晴時多雲

《TAIPEI TIMES》 High-speed rail, buses to provide backup on May 1


Riders line up to get on a Taiwan Railways Administration train in Taipei yesterday.
Photo: CNA

Riders line up to get on a Taiwan Railways Administration train in Taipei yesterday. Photo: CNA

2022/04/23 03:00

By Cheng Wei-chi and Jake Chung / Staff reporter, with staff writer

Additional transportation capacity from Taiwan High Speed Rail Corp (台灣高鐵) and bus companies across the nation will cover any shortfall in transportation capacity on May 1, the Ministry of Transportation and Communications said yesterday, as it presented its contingency plan in response to the Taiwan Railway Labor Union’s plan to strike on Workers’ Day.

The work stoppage is estimated to affect transportation services for 358,000 passengers, said the ministry, which oversees the Taiwan Railways Administration (TRA).

About 13,000 of the TRA’s 15,000 employees are members of the union, which on Tuesday said that, based on its survey, more than 90 percent of the its drivers would not work on Workers’ Day to protest a government plan to corporatize the agency.

TRA Director-General Du Wei (杜微) told a ministry news conference yesterday that the agency estimated it would require help in transporting 211,000 passengers on service lines in western Taiwan, 41,000 passengers across eastern Taiwan, and 106,000 for local and ancillary service lines.

The TRA estimated that the high-speed rail could help transport 90,000 passengers, while highway bus services could assist in transporting 136,000 passengers in western Taiwan, Du said.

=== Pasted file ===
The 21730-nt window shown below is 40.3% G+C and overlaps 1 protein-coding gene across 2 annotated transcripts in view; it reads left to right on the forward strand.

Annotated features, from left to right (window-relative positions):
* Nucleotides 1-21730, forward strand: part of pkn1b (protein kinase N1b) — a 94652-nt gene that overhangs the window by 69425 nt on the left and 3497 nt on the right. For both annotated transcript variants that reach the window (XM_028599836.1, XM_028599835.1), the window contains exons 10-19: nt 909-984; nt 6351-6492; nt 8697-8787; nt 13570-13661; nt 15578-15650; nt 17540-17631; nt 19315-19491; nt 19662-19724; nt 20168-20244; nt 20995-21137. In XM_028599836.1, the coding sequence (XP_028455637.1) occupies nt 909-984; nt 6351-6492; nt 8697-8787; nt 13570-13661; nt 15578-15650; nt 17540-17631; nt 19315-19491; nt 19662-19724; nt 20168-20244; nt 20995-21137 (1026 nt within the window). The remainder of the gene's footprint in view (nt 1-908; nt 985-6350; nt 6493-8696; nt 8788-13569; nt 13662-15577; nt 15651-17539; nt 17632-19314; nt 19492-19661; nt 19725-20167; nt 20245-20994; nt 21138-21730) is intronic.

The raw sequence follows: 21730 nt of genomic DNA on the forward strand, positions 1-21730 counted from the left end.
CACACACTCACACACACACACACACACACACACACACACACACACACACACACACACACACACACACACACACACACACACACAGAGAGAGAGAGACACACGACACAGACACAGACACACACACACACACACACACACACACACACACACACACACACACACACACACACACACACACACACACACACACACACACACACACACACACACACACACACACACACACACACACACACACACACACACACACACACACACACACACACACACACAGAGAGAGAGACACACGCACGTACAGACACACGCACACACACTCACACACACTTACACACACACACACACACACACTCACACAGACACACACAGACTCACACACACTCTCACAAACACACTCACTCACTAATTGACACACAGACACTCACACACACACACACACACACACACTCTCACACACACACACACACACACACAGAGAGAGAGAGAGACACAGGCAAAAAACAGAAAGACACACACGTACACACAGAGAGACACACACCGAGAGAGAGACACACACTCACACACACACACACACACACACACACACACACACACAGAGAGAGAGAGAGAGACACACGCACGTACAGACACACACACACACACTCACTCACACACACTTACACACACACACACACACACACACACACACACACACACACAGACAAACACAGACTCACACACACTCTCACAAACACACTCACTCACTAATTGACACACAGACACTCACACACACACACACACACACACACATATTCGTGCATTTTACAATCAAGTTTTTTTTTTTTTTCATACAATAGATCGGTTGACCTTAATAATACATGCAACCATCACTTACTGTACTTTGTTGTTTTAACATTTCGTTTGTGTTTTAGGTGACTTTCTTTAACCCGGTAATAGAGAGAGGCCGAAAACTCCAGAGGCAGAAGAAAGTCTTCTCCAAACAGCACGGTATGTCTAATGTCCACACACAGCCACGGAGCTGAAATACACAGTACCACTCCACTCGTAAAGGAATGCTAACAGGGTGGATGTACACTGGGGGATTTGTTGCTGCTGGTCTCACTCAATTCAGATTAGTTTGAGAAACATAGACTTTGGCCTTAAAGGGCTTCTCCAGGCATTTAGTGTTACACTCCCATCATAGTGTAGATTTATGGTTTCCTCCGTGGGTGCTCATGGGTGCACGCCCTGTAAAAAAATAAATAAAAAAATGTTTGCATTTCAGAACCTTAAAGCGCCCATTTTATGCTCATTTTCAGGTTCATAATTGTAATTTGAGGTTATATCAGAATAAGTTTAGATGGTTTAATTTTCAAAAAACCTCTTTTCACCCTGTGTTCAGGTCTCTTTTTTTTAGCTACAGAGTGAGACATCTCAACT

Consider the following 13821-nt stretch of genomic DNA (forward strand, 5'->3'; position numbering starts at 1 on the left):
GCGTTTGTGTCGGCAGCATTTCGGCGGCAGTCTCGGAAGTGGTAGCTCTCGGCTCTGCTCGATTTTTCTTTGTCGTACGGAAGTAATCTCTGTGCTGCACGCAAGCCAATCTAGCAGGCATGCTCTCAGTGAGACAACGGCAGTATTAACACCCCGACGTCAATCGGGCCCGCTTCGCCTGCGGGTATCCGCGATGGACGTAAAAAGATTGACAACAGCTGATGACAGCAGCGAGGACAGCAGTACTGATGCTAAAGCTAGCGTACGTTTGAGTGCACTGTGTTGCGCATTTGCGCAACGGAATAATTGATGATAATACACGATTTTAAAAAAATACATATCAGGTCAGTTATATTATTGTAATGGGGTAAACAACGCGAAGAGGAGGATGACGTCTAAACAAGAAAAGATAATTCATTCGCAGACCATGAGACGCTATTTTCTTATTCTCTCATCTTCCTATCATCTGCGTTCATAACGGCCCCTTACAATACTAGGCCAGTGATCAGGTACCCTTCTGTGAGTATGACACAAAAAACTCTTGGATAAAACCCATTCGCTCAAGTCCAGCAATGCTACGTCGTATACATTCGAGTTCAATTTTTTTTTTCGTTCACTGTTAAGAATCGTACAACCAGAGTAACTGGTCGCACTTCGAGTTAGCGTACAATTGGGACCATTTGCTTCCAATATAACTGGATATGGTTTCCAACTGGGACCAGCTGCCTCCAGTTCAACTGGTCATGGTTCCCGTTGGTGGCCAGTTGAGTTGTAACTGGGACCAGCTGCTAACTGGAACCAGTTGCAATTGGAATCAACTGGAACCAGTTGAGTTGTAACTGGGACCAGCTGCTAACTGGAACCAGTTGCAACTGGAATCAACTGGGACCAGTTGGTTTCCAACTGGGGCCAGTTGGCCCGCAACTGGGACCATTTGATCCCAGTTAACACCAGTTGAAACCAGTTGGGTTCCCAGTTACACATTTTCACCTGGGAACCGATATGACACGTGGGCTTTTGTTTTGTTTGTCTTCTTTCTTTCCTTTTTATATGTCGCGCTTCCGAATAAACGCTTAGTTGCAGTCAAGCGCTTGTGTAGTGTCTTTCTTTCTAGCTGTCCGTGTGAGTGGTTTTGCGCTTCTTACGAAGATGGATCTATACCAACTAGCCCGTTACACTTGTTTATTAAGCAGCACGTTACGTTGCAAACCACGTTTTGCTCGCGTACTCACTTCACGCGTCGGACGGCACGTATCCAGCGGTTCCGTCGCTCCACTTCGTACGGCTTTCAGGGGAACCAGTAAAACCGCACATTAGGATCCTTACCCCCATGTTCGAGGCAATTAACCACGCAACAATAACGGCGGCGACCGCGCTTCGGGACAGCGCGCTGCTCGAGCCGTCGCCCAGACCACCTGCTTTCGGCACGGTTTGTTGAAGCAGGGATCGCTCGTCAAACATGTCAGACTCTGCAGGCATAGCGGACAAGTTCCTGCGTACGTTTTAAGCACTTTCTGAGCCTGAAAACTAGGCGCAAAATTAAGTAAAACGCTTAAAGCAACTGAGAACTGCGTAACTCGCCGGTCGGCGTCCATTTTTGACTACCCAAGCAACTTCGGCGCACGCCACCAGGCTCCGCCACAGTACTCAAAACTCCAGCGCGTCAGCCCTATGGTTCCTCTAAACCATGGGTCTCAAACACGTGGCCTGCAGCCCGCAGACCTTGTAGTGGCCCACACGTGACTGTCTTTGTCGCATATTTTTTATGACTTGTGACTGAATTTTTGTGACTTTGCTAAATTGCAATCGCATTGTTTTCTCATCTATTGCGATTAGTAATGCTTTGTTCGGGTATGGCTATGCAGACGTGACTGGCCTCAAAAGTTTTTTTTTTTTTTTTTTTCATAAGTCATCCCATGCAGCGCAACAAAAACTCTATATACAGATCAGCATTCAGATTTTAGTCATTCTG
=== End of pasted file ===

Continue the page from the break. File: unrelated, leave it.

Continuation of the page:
In the east, bus operators have said they could offer 82,000 seats to assist the TRA, he said, adding that MRT and city bus lines would be used to ferry passengers in local areas serviced by ancillary lines.

A “train-like program” — in essence, buses on routes following the railway tracks bearing the same designation as the train lines — of 594 buses would provide 23,760 seats in total, Director-General of Highways Chen Wen-jui (陳文瑞) said.

The TRA is still trying to convince train drivers mot to strike, Du added.

Freeway Bureau Traffic Division Director Tsai Ming-che (蔡明哲) estimated that the strike would not increase highway traffic volume and said contingency plans are in place if it does.

Minister of Transportation and Communications Wang Kuo-tsai (王國材) apologized for the inconvenience caused by the impending strike, but said he would not give up any chance to turn the situation around before Workers’ Day.

Wang said that he was “unhappy” over the TRA strike, because it is causing the agency to lose established clientele.

He urged the union to reconsider and not harm passengers’ interests.

新聞來源:TAIPEI TIMES


A Taiwan Railways Administration stationmaster watches as a train arrives at a platform in Taipei yesterday.
Photo: CNA

A Taiwan Railways Administration stationmaster watches as a train arrives at a platform in Taipei yesterday. Photo: CNA